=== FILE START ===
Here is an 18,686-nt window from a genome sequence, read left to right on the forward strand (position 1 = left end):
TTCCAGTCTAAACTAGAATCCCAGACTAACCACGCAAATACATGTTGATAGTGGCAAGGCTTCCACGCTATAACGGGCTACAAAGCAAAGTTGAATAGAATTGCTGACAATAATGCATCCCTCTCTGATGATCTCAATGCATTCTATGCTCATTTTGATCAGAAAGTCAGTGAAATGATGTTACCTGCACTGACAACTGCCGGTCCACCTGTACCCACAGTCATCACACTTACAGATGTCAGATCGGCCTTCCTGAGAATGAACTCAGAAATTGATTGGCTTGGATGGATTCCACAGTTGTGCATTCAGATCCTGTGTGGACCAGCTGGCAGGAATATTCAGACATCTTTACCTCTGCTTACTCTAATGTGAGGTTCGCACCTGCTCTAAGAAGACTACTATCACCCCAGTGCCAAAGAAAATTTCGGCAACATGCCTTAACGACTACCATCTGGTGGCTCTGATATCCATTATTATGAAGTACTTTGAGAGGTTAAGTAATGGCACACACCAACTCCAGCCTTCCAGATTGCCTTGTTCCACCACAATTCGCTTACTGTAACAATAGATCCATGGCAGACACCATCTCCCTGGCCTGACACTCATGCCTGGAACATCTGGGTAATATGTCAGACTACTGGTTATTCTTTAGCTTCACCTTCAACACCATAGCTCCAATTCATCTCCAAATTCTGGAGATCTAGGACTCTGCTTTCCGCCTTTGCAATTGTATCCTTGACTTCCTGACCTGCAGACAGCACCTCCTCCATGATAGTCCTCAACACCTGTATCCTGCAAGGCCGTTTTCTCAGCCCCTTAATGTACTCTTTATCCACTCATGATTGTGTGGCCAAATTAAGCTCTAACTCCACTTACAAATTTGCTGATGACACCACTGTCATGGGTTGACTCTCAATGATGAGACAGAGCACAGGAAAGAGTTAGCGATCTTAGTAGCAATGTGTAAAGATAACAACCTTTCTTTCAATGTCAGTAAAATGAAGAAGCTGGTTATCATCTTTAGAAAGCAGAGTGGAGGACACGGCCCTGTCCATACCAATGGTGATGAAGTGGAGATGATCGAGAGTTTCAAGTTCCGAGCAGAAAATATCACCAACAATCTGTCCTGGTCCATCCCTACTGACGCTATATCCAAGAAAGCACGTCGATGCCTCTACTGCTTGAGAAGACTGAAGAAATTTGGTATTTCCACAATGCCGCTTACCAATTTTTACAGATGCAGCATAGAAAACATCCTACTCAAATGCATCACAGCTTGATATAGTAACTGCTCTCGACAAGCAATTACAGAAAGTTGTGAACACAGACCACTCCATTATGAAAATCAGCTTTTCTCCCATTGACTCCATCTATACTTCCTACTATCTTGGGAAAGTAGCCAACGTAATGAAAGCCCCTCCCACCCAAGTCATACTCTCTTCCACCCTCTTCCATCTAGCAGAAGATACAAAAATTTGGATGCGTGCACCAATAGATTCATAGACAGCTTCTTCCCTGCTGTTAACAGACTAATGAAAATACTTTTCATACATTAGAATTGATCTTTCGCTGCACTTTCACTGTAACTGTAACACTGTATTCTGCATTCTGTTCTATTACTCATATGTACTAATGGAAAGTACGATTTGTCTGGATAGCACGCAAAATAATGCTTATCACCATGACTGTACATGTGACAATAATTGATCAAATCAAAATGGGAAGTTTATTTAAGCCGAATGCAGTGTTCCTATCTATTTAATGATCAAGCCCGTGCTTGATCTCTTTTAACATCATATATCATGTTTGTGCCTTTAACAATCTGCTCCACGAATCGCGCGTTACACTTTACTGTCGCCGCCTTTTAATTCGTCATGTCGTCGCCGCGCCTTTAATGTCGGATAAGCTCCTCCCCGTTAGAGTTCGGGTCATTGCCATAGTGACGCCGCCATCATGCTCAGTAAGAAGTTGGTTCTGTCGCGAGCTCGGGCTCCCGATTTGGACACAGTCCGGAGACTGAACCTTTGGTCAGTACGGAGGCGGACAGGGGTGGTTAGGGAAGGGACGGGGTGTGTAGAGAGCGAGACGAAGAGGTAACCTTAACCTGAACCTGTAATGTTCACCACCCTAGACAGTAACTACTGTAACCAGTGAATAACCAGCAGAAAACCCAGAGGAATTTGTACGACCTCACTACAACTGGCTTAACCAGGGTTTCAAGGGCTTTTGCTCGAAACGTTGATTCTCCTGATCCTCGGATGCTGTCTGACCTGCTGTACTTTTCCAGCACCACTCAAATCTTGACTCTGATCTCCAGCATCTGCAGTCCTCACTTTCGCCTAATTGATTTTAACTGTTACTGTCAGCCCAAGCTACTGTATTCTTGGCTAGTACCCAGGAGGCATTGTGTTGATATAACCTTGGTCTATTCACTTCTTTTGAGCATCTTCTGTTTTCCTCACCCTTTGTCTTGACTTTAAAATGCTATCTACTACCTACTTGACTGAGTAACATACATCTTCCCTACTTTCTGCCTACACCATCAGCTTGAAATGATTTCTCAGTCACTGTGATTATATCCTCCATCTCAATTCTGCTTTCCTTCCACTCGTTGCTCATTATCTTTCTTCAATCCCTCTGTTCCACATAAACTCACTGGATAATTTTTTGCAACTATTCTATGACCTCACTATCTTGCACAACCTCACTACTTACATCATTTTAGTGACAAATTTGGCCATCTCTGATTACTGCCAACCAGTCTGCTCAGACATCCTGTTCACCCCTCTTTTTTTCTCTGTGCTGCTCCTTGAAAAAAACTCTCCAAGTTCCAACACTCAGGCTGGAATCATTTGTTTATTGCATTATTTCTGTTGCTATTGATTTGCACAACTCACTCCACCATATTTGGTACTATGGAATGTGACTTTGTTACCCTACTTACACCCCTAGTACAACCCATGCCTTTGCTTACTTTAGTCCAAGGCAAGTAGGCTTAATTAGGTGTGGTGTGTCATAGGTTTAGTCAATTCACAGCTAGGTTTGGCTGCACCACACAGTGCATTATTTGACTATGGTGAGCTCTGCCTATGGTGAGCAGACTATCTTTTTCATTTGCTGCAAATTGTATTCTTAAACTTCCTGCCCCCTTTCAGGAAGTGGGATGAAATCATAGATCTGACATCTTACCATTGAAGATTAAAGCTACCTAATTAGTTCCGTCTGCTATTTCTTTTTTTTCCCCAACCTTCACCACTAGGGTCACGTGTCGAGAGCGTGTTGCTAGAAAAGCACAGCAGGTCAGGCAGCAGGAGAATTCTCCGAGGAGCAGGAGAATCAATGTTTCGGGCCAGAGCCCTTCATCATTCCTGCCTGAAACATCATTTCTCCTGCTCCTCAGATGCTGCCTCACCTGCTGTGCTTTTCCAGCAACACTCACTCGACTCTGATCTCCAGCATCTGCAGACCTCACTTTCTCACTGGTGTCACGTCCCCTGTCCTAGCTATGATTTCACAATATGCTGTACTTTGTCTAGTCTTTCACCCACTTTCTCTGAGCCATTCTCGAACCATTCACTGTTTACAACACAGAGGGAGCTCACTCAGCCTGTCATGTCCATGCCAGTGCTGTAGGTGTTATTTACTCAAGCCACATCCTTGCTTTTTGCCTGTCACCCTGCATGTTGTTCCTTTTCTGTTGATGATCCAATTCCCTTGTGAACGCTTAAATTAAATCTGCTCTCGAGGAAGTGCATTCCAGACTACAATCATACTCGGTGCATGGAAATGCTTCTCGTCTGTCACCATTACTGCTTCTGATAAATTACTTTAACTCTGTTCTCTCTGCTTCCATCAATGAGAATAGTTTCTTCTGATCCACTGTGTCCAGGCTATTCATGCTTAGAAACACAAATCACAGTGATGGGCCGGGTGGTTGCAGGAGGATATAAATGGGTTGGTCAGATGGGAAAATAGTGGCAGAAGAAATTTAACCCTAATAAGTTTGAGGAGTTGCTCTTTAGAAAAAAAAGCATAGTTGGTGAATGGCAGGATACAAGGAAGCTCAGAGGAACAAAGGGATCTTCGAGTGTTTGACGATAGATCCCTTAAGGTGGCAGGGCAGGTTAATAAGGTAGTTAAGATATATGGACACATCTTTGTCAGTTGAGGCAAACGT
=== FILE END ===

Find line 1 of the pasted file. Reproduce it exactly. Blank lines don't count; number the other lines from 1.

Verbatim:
Here is an 18,686-nt window from a genome sequence, read left to right on the forward strand (position 1 = left end):